Around every corner, on streets closed to cars, serenading crowds from restaurant balconies, city squares, in clubs, pubs and even in a hat shop, New Orleans musicians are everywhere. I recently returned from a long-anticipated pilgrimage to the birthplace of jazz. With just seven nights to enjoy its spoils, we didn’t need to look far to find music.
As I bopped, swayed, jiggled, clapped and whooped, something repeatedly struck me about being a New Orleans musician. The hustle was real and constant. And it was done joyfully, without shame.
From the first band at the first pub, the singer made it clear that that the only way they were paid was through us, the crowd.
There was no safety net. No leader or employer to hide behind. Just the music and your ability to hustle for tips.
Playing the crowd
We saw bands ranging from the guitarist and singer in a dress and suspenders, with a tall skinny saxophonist who looked like Woody from Toy Story and a short saxophonist punk girl, to eight guys playing on a street corner, mobbed by Halloween night revellers.
Not one band played their own agenda, oblivious and indifferent.
Every band and musician played the crowd. Every band was aware of the vibe of the crowd, and the best were reacting and responding to what people wanted.
They knew that performance was a two-way street when you’re playing for tips and they kept an open line to the audience.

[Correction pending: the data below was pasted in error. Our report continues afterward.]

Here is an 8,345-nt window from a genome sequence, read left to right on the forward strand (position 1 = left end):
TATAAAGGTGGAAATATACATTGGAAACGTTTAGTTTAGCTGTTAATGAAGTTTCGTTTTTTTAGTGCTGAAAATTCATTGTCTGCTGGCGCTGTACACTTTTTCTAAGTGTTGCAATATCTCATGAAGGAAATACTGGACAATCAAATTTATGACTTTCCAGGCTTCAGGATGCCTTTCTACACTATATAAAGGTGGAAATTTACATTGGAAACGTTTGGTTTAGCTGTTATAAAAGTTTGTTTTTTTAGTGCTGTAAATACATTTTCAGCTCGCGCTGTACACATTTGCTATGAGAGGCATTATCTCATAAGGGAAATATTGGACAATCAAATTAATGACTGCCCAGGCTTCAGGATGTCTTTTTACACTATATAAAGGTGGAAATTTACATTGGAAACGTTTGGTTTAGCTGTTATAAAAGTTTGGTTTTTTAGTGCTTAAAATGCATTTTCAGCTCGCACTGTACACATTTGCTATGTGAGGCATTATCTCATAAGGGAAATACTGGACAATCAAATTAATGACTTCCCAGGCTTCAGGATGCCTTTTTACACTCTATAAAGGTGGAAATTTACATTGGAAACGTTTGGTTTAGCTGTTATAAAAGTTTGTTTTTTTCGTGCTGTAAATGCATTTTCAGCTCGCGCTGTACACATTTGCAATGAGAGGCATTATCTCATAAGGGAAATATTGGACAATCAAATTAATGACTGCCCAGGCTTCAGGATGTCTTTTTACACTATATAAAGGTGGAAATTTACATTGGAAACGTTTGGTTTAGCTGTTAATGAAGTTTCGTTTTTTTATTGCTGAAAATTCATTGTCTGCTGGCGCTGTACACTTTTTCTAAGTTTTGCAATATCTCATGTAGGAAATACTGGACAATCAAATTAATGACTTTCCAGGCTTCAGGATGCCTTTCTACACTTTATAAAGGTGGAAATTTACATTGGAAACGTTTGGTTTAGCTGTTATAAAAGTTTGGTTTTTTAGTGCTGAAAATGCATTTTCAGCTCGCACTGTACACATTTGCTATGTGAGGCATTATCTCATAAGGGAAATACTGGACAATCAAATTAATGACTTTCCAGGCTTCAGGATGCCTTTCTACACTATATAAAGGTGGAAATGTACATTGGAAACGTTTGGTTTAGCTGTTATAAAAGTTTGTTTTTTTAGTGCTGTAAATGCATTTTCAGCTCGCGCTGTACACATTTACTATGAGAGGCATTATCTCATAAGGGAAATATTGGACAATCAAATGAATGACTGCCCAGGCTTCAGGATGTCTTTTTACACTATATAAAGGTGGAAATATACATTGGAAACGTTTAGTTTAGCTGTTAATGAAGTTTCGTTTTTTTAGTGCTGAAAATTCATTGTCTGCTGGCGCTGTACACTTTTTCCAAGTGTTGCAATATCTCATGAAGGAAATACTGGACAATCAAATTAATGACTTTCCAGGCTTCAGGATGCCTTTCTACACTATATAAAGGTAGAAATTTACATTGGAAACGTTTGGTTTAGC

Giving money should be joyful, whether tossed in a tip jar, handed over a shop counter, or tapped into a computer screen. When we’re giving money for discretionary purchases (rather than grudge purchases like council rates or electricity), we feel good. We’re fuelled by anticipation of what’s to come and a sense of achievement for making a smart decision.
This is easy to forget when we’re at the other side of the ask. It’s common to feel inhibited or downright anxious about sales. Too often, we seize up when we feel a sales conversation approaching, rather than being graceful, confident and upbeat, in anticipation of the joy we’re about to give.
Without exception, I saw no grudge giving in New Orleans.
People gave joyfully, knowing they were contributing to the musicians and the lifeblood of the city. Remember this. Regardless of whether you’re giving music, health and vitality, design or life skills.
Forever the hustle
No cash? No worries. A musician with blue lipstick traversed the tables in one wine garden bar with Square, a credit card reader, attached to his phone so that people could tip via plastic.
The hustle of being a New Orleans musician never ends. And while this might provoke debates on the need for more support for the arts, that rabbit warren is not the subject of this article.
There’s a lot of snobbery in business and, without being vigilant, this can easily become internalised. There’s no shame in marketing yourself. There’s no shame in asking for money. There’s no shame in needing to earn it.
And while things do get easier as momentum builds, referrals come, and your competence and confidence grows, the hustle never ends because it’s you in front. It’s your decisions that direct the hustle. Without you leading and hustling, you’re just reacting and responding to other people’s demands, and that’s not why you started your own gig in the first place, yes?